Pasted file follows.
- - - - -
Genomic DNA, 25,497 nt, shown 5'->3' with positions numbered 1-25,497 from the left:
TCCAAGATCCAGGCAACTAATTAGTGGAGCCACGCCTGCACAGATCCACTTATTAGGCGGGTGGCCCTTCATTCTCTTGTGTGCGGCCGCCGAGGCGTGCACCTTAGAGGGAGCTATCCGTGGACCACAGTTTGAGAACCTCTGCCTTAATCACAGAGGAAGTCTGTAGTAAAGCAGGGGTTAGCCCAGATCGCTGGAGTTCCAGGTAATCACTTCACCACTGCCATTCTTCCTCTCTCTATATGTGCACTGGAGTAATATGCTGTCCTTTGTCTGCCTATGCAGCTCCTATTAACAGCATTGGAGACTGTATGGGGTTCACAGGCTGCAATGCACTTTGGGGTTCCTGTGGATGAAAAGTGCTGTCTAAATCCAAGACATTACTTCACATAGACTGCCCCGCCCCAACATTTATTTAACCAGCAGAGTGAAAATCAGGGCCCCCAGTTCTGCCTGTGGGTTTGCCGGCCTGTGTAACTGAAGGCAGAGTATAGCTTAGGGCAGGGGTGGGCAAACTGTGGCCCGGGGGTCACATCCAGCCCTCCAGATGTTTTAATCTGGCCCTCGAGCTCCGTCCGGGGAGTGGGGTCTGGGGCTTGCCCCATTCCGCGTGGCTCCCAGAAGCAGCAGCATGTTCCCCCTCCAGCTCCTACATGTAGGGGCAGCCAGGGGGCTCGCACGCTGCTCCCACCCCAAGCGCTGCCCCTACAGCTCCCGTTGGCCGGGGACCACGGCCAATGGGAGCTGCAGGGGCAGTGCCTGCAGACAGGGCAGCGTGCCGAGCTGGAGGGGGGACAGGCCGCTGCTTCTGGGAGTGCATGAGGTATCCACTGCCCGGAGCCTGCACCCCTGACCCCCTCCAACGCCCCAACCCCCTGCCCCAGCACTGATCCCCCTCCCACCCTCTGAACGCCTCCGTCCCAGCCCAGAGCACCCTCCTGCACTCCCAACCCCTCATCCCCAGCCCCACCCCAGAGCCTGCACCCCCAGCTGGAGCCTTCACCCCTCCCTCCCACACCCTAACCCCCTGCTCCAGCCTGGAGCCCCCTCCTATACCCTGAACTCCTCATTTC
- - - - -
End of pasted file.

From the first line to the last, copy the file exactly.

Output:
Genomic DNA, 25,497 nt, shown 5'->3' with positions numbered 1-25,497 from the left:
TCCAAGATCCAGGCAACTAATTAGTGGAGCCACGCCTGCACAGATCCACTTATTAGGCGGGTGGCCCTTCATTCTCTTGTGTGCGGCCGCCGAGGCGTGCACCTTAGAGGGAGCTATCCGTGGACCACAGTTTGAGAACCTCTGCCTTAATCACAGAGGAAGTCTGTAGTAAAGCAGGGGTTAGCCCAGATCGCTGGAGTTCCAGGTAATCACTTCACCACTGCCATTCTTCCTCTCTCTATATGTGCACTGGAGTAATATGCTGTCCTTTGTCTGCCTATGCAGCTCCTATTAACAGCATTGGAGACTGTATGGGGTTCACAGGCTGCAATGCACTTTGGGGTTCCTGTGGATGAAAAGTGCTGTCTAAATCCAAGACATTACTTCACATAGACTGCCCCGCCCCAACATTTATTTAACCAGCAGAGTGAAAATCAGGGCCCCCAGTTCTGCCTGTGGGTTTGCCGGCCTGTGTAACTGAAGGCAGAGTATAGCTTAGGGCAGGGGTGGGCAAACTGTGGCCCGGGGGTCACATCCAGCCCTCCAGATGTTTTAATCTGGCCCTCGAGCTCCGTCCGGGGAGTGGGGTCTGGGGCTTGCCCCATTCCGCGTGGCTCCCAGAAGCAGCAGCATGTTCCCCCTCCAGCTCCTACATGTAGGGGCAGCCAGGGGGCTCGCACGCTGCTCCCACCCCAAGCGCTGCCCCTACAGCTCCCGTTGGCCGGGGACCACGGCCAATGGGAGCTGCAGGGGCAGTGCCTGCAGACAGGGCAGCGTGCCGAGCTGGAGGGGGGACAGGCCGCTGCTTCTGGGAGTGCATGAGGTATCCACTGCCCGGAGCCTGCACCCCTGACCCCCTCCAACGCCCCAACCCCCTGCCCCAGCACTGATCCCCCTCCCACCCTCTGAACGCCTCCGTCCCAGCCCAGAGCACCCTCCTGCACTCCCAACCCCTCATCCCCAGCCCCACCCCAGAGCCTGCACCCCCAGCTGGAGCCTTCACCCCTCCCTCCCACACCCTAACCCCCTGCTCCAGCCTGGAGCCCCCTCCTATACCCTGAACTCCTCATTTC